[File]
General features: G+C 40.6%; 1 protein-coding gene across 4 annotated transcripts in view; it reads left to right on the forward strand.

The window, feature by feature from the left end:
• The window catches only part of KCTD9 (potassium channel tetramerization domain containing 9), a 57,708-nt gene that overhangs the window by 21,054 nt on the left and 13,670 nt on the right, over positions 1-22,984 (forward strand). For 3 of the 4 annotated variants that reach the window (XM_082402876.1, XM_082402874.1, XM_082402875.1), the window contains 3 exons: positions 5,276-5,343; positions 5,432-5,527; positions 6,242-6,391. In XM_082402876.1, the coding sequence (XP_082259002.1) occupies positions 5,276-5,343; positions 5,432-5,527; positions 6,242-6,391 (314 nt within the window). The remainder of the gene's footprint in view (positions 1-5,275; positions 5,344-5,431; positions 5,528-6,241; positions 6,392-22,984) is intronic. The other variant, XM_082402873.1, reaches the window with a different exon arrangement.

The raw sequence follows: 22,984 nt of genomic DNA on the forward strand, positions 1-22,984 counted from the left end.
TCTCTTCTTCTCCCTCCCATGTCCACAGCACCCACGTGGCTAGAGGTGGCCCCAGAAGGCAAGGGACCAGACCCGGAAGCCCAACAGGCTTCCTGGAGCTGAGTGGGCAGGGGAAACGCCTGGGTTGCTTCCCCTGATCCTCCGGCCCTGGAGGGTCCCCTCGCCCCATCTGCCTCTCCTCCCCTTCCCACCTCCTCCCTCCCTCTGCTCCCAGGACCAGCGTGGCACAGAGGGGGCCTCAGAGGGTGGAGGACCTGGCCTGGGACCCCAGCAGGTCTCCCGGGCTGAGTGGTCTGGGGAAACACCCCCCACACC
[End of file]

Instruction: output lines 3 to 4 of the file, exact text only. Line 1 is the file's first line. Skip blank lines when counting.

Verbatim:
• The window catches only part of KCTD9 (potassium channel tetramerization domain containing 9), a 57,708-nt gene that overhangs the window by 21,054 nt on the left and 13,670 nt on the right, over positions 1-22,984 (forward strand). For 3 of the 4 annotated variants that reach the window (XM_082402876.1, XM_082402874.1, XM_082402875.1), the window contains 3 exons: positions 5,276-5,343; positions 5,432-5,527; positions 6,242-6,391. In XM_082402876.1, the coding sequence (XP_082259002.1) occupies positions 5,276-5,343; positions 5,432-5,527; positions 6,242-6,391 (314 nt within the window). The remainder of the gene's footprint in view (positions 1-5,275; positions 5,344-5,431; positions 5,528-6,241; positions 6,392-22,984) is intronic. The other variant, XM_082402873.1, reaches the window with a different exon arrangement.

The raw sequence follows: 22,984 nt of genomic DNA on the forward strand, positions 1-22,984 counted from the left end.